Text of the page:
In order to get to the waterfall Urridafoss you follow the signs and take a side road which is well marked and located a little bit to the west of the new Thjorsa bridge on highway 1.
Urridafoss is the largest and most spectacular of all the waterfalls of river Thjorsa. It is also located near the coast. The water flows over a strong rock platform, formed during glacial times (Hreppar Formation). Urridafoss is one of the most voluminous waterfalls in Iceland and the average water flow of Thjorsa at Urriðafoss is 360 m³/sek. Only river Olfusa has greater volume (373 m³/sek). The water at Urridafoss drops 6 meters at the highest point.
Thjorsa is the longest river of the country, 230 km. Its catchment area is the interior desert Sprengisandur, the northern highlands, and it discharges the glaciers Vatnajokull, Tungnafellsjokull and Hofsjokull. The river is the natural boundary of the local municipalities Arnes and Rangarvellir. South of the river’s watershed are already a few sizable dams, and the area constitutes the most exploited hydropower area in Iceland.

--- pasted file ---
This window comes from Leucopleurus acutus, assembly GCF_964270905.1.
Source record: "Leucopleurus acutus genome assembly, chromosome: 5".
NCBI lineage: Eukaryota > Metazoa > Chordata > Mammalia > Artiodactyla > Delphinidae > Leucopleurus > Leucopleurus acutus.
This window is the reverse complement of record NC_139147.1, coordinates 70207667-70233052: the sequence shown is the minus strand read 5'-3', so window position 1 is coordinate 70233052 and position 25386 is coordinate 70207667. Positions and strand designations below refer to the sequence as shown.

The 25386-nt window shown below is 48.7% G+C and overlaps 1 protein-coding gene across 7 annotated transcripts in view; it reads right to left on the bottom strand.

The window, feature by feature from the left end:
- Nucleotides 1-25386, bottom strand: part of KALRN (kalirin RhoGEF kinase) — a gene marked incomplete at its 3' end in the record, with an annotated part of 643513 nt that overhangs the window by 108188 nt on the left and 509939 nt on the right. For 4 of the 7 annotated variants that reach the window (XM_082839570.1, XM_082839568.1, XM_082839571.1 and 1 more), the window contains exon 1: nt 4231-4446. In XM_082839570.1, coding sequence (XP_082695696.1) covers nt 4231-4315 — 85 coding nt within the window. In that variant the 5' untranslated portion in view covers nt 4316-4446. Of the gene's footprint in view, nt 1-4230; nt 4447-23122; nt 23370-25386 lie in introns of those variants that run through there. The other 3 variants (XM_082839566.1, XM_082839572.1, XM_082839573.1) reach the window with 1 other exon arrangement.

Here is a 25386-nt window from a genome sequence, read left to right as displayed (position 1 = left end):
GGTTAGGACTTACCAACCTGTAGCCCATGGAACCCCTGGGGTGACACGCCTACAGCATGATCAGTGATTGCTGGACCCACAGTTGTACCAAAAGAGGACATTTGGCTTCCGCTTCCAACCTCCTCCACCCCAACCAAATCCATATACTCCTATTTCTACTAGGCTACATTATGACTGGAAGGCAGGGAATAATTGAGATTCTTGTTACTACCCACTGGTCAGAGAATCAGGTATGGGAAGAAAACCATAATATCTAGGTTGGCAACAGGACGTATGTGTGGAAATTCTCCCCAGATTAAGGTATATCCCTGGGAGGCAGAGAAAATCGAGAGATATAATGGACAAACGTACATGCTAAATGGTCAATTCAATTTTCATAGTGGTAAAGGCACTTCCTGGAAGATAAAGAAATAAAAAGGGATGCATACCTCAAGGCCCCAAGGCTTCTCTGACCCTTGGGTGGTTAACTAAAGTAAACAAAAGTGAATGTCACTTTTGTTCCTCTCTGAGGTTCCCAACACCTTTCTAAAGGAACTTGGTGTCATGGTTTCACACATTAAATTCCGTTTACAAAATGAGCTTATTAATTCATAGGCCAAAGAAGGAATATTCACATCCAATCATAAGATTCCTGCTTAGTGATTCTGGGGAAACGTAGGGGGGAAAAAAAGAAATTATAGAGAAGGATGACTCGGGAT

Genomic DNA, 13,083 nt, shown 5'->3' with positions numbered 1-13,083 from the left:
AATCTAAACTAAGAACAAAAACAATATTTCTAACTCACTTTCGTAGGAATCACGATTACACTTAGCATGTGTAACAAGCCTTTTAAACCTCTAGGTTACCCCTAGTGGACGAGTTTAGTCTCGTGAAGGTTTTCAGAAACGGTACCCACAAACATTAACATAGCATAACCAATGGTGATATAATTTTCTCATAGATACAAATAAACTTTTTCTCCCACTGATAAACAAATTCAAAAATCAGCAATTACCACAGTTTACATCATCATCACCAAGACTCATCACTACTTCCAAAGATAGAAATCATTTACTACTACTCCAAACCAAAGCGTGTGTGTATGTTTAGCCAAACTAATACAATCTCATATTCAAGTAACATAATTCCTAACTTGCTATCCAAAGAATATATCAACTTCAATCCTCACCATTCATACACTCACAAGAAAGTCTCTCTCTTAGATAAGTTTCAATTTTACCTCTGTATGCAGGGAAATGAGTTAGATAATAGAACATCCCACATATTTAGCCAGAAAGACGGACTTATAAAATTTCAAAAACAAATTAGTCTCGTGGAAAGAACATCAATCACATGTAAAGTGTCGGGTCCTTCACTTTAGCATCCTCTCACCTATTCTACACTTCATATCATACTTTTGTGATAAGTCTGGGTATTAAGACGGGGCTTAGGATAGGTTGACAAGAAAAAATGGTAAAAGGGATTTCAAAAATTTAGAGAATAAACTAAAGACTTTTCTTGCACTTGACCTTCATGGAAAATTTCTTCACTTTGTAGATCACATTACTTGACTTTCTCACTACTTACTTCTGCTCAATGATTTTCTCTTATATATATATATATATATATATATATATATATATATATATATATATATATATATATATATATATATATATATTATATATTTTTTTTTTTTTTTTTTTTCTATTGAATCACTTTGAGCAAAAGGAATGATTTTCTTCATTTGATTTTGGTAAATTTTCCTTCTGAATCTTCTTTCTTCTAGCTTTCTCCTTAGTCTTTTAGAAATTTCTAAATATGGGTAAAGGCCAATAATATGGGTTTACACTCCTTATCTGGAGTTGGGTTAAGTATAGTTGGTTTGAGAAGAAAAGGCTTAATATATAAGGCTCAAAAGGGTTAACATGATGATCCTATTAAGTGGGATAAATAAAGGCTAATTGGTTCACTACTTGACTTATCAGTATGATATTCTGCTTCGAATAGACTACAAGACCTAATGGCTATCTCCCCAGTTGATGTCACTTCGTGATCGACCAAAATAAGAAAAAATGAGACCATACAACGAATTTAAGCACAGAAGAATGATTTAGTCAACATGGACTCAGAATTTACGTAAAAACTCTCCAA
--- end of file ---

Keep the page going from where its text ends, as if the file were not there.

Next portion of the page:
During winter the river accumulates large floes of ice downstream creating dams where grows considerably. It is fantastic to visit the canyons of Thjorsa below the waterfall of Urridafoss in the spring, when the river is breaking free from the great ice barriers. Enormous floes of ice break into pieces and fall spectacularly into the river.
Salmon swims upriver to the waterfall, jumps and swims further upstream. It is said that the salmon population of Thjorsa has an exceptionally strong and long tailfin in order to clear the 6 m high waterfall. Trout and eel are also found in the river. It is teeming with life, although it seems to be a harsh environment for life at first sight.
Not far above the new bridge there is an older one. If the hydropower dam of Urridafoss is to be constructed, it will be located not far above the older bridge and a considerable reservoir would be created behind it. At the dam the water would be diverted to the east to the control station located underground, but the water would reappear in the river bed about 3 km further downstream. Iceland’s most voluminous waterfall would almost disappear.
Source: Friends of Urridafoss
Photo Credit: Must See in Iceland